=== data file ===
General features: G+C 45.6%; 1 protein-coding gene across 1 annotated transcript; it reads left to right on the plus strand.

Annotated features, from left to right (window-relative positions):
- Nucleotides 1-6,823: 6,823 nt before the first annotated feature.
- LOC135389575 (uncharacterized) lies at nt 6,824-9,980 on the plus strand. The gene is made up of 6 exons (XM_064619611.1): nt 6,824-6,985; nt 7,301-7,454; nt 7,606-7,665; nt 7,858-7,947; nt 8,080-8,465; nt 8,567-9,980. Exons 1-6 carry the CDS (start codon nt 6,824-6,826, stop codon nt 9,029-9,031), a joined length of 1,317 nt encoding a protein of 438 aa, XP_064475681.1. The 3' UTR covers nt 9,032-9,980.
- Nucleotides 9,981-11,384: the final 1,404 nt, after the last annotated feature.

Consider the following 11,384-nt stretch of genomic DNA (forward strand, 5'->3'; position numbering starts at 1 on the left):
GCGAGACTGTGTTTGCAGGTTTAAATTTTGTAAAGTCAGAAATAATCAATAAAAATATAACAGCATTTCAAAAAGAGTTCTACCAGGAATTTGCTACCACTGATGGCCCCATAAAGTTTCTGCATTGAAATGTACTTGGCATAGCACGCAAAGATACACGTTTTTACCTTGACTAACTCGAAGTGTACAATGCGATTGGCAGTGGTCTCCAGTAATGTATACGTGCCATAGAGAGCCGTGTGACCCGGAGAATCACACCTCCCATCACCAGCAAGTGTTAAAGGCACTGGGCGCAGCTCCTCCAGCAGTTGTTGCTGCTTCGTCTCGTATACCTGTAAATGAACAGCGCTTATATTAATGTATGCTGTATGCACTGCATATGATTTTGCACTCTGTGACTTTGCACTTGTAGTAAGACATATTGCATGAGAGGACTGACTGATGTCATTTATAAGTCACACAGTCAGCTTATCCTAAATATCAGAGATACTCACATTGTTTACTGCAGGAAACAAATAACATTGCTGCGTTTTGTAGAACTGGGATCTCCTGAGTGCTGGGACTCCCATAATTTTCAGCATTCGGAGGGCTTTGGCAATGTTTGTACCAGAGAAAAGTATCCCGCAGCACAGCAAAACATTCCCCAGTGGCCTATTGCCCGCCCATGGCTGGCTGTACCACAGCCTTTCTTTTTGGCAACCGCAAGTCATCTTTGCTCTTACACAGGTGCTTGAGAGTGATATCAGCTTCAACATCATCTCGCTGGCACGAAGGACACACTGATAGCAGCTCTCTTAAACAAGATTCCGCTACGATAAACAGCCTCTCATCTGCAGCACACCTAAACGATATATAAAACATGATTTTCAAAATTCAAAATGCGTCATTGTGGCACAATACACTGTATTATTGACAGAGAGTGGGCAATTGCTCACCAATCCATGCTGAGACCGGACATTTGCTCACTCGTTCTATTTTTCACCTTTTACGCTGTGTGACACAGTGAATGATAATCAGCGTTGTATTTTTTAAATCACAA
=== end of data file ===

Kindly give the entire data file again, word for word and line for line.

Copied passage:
General features: G+C 45.6%; 1 protein-coding gene across 1 annotated transcript; it reads left to right on the plus strand.

Annotated features, from left to right (window-relative positions):
- Nucleotides 1-6,823: 6,823 nt before the first annotated feature.
- LOC135389575 (uncharacterized) lies at nt 6,824-9,980 on the plus strand. The gene is made up of 6 exons (XM_064619611.1): nt 6,824-6,985; nt 7,301-7,454; nt 7,606-7,665; nt 7,858-7,947; nt 8,080-8,465; nt 8,567-9,980. Exons 1-6 carry the CDS (start codon nt 6,824-6,826, stop codon nt 9,029-9,031), a joined length of 1,317 nt encoding a protein of 438 aa, XP_064475681.1. The 3' UTR covers nt 9,032-9,980.
- Nucleotides 9,981-11,384: the final 1,404 nt, after the last annotated feature.

Consider the following 11,384-nt stretch of genomic DNA (forward strand, 5'->3'; position numbering starts at 1 on the left):
GCGAGACTGTGTTTGCAGGTTTAAATTTTGTAAAGTCAGAAATAATCAATAAAAATATAACAGCATTTCAAAAAGAGTTCTACCAGGAATTTGCTACCACTGATGGCCCCATAAAGTTTCTGCATTGAAATGTACTTGGCATAGCACGCAAAGATACACGTTTTTACCTTGACTAACTCGAAGTGTACAATGCGATTGGCAGTGGTCTCCAGTAATGTATACGTGCCATAGAGAGCCGTGTGACCCGGAGAATCACACCTCCCATCACCAGCAAGTGTTAAAGGCACTGGGCGCAGCTCCTCCAGCAGTTGTTGCTGCTTCGTCTCGTATACCTGTAAATGAACAGCGCTTATATTAATGTATGCTGTATGCACTGCATATGATTTTGCACTCTGTGACTTTGCACTTGTAGTAAGACATATTGCATGAGAGGACTGACTGATGTCATTTATAAGTCACACAGTCAGCTTATCCTAAATATCAGAGATACTCACATTGTTTACTGCAGGAAACAAATAACATTGCTGCGTTTTGTAGAACTGGGATCTCCTGAGTGCTGGGACTCCCATAATTTTCAGCATTCGGAGGGCTTTGGCAATGTTTGTACCAGAGAAAAGTATCCCGCAGCACAGCAAAACATTCCCCAGTGGCCTATTGCCCGCCCATGGCTGGCTGTACCACAGCCTTTCTTTTTGGCAACCGCAAGTCATCTTTGCTCTTACACAGGTGCTTGAGAGTGATATCAGCTTCAACATCATCTCGCTGGCACGAAGGACACACTGATAGCAGCTCTCTTAAACAAGATTCCGCTACGATAAACAGCCTCTCATCTGCAGCACACCTAAACGATATATAAAACATGATTTTCAAAATTCAAAATGCGTCATTGTGGCACAATACACTGTATTATTGACAGAGAGTGGGCAATTGCTCACCAATCCATGCTGAGACCGGACATTTGCTCACTCGTTCTATTTTTCACCTTTTACGCTGTGTGACACAGTGAATGATAATCAGCGTTGTATTTTTTAAATCACAA